Mexican Wedding Cake Tradition

Mexican Wedding Cake

How to Use It With Style

Lets be honest…Nowadays, it can sometimes seem like time, distance, and the homogenizing influences of TV and pop culture are crowding out old traditions and making people forget their roots.

I personally feel there is no Latin tradition infused in many occasions when we celebrate baptisms, holidays and weddings.  I have attended many celebrations where there are no traces of Latin roots at all. This makes us forget where we come from, and somehow lose our valuable identity.

Fortunately, there are still plenty of ways to incorporate Mexican traditions into daily life. Start with the small things, and soon you and your family will find yourselves feeling more and more in touch with your roots and identity.

Having a Mexican wedding is one great way of resurrecting old family traditions.  If you’re marrying into a family that is not Mexican, it can also be a fun way of introducing your new relatives to your family’s heritage without making the entire celebration Mexican style.

Making the wedding even more fun may include Mexican wedding dress for the occasion, even if you don’t want to be married in a Catholic church.

Adding other touches like a Mexican menu and Mexican mariachi music for the reception can create a real memorable celebration. And of course everyone will be excited to try some Mexican wedding cake!

What Is Exactly a Mexican Wedding Cake?

Mexican Wedding Cake

Mexican Wedding Cake

Defining this wedding cake is actually a bit difficult, as there are really three types of dessert that typically fall into this category: The traditional Mexican wedding cookies, the typical Mexican wedding cake and the modern version of it.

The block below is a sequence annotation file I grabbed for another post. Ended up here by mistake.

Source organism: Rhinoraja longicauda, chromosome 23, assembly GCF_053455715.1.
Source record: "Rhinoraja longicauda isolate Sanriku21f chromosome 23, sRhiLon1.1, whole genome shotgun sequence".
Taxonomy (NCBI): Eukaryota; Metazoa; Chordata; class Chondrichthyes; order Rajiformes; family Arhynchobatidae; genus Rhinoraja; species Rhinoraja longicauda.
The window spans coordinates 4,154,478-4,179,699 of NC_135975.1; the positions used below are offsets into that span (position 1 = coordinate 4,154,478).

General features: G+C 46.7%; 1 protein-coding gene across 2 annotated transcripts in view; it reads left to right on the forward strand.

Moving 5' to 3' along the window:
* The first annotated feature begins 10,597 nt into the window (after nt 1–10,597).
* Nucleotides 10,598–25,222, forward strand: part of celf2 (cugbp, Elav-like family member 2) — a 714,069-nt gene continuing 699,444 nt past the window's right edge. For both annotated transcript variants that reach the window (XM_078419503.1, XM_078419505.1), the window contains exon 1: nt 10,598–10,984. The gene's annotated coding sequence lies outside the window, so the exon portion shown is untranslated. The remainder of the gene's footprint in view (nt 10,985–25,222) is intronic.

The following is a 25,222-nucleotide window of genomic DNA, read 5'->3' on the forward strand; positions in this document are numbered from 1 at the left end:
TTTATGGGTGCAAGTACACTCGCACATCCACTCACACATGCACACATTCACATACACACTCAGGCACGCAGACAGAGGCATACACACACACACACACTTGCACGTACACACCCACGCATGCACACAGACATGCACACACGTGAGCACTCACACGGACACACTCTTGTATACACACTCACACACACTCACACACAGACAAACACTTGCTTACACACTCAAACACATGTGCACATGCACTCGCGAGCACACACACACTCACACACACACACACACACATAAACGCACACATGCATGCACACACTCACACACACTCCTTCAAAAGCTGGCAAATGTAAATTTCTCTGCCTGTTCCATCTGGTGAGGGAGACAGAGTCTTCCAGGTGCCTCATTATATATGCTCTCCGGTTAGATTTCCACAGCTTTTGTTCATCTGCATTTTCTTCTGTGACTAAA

Mexican Wedding Cookies

Also known as bizcochitos, these small round or crescent-shaped cookies are a common sight at weddings and other celebrations in Mexico.

They are similar to a shortbread cookie or a Russian teacake. Easy to prepare, basic Mexican wedding cookies contain just four ingredients: flour, butter, sugar, and ground nuts. You can also add salt and vanilla to taste.

Traditional Mexican Wedding Cake

The most traditional style of wedding cake in Mexico is a flat cake similar to an European fruitcake. This rich, dense cake is made with dried pineapple, coconut, almonds, and pecans, then soaked in rum.

Typically, Mexicans decorate this cake with religious symbols made of plain white frosting. If you want to make this traditional cake, try to get your hands on a bottle of Mexican vanilla. It really does have its own distinct flavor!

If you want to try another style of Hispanic wedding cake you can venture into having a bizcocho negro, which is fairly commun in South America especially Colombia.

Modern Mexican Wedding Cake

After the wedding ceremony, everyone heads to the reception to eat, drink, and dance to mariachi music.

Today, many Mexican brides abandon tradition altogether and choose a modern tiered wedding cake. This type of cake looks more fancy and elegant, and has many more options for colors and decoration.

An innovative way to maintain tradition along modern tiered wedding cake look is to use the traditional Mexican cake recipe to create a tiered one! Doing this has become a popular compromise between old and new in recent years.

If interested in making a traditional cake with panache, simply bake different sized layers of the traditional cake and bind them together with buttercream frosting or fondant icing. That is the secret I found by asking some modern Mexican brides.

Choose any of these options and your wedding dessert is sure to be a hit! Go the traditional route and you will also have the benefit of savoring a little bit of your heritage on your special day.

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